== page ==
Thanks for reading :)

* Smith quotes, almost verbatim, certain events that happen time and again through his sagas like whenever a lion attacks; we can smell its cadaverous breath and visualise its yellow eyes or when an Elephant sucks the air and blows the scent onto its olfactory gland by use of its trunk. He explains it very well and we can really see the moment but when you read almost the same passage in every novel it gets a bit rich. It is almost like he is too lazy to write it another way so he just cuts and pastes these little snippets.


redcap said...

Hey Scorpy - good review! You like what you like and that's totally cool. I'm a huge sucker for a good African adventure and one of my pals keeps trying to get me to read Men of Men, so coming with your recommendation and his, I might give it a burl ;)

Mr Google tells me that Smith turned 74 in January. It's weird that he's suddenly started writing raunchy sex scenes and changed his usual recipe, don't you think? Is the writing different too, apart from those little cut and paste descriptions? I wonder if he's getting a little help from a ghost writer?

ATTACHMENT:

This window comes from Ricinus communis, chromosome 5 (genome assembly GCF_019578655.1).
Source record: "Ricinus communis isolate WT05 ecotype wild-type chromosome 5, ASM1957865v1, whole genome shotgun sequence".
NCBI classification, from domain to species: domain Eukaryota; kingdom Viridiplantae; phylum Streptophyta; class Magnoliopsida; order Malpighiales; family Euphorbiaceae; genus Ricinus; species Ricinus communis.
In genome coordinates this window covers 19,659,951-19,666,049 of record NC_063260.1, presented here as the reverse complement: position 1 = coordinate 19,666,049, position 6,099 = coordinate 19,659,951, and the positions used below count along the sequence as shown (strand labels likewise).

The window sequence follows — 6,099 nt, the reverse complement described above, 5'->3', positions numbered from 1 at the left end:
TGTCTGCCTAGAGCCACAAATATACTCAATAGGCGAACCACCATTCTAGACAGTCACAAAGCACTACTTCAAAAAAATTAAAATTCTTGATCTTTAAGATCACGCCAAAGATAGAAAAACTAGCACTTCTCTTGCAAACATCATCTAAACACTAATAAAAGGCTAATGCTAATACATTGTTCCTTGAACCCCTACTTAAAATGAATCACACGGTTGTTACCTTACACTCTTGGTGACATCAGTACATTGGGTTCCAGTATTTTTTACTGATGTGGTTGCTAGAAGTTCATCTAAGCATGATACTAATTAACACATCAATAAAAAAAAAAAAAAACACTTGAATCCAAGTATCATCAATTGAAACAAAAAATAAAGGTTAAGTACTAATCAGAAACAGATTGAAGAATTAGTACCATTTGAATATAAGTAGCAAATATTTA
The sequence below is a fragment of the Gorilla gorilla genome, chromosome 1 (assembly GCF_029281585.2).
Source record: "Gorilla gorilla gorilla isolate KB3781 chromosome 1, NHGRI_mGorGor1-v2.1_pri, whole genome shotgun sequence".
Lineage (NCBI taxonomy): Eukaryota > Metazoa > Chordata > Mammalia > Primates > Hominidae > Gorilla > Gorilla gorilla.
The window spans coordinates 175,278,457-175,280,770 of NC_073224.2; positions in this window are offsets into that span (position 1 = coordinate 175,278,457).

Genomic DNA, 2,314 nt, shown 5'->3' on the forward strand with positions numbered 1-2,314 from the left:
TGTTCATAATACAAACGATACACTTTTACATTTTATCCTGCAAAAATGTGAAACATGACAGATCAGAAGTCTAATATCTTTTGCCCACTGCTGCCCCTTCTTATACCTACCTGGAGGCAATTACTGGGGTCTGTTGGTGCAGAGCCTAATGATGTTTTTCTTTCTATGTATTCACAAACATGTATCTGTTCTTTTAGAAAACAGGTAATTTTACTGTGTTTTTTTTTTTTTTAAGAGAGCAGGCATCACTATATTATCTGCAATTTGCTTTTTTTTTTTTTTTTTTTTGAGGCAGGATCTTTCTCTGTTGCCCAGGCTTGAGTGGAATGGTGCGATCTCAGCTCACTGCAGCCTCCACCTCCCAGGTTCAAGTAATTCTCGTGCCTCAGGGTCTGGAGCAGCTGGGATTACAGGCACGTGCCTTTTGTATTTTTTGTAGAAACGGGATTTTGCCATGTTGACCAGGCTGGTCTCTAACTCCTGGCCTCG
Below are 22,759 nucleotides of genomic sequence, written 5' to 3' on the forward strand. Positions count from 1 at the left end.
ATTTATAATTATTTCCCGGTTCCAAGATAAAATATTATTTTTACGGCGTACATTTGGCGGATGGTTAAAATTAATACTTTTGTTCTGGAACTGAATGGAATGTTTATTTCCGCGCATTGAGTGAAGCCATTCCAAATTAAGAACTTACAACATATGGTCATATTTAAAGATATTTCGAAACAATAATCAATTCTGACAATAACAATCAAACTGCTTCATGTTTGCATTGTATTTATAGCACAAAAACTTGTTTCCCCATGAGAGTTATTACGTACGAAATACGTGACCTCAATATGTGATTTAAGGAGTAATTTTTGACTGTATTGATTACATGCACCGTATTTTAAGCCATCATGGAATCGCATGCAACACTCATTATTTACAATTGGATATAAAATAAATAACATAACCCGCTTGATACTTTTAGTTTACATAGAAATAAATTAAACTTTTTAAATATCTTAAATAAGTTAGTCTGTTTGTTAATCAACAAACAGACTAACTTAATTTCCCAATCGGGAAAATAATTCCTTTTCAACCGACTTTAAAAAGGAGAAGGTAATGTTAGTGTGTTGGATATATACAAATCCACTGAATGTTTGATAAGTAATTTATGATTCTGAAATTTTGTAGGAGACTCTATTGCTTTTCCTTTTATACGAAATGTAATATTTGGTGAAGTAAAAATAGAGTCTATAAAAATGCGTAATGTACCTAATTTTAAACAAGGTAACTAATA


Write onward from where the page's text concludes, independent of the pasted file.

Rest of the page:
Scorpy said...

He dedicated the first 20 or so books to his undying love for his wife Danielle but he must have dumped her and gone for a younger version because the latter books are dedicated to a new soulmate...Mokhiniso Rakhimova Smith...maybe, she has something to do with it. She is his Yoko and must be the cause of his writing and stories dropping off in intensity and direction plus the increase in sex scenes:)

redcap said...

Euww. I think I prefer the idea of him having some poor hack who does the work while Wilbur takes a nanna nap.

Dot said...

wow, i like the sound of this one!

i have quite a weakness for "larger than life, strong, brave and handsome" heroes... *swoon*

meva said...

So do I, Dot. MapMan is a devourer of Wilbur Smith novels. Maybe that's where he gets his cadaverous breath?

After your splendiforous review, Scorpy, I might give Mr Smith a go as well. I'll just make sure the Listerine is nearby, eh?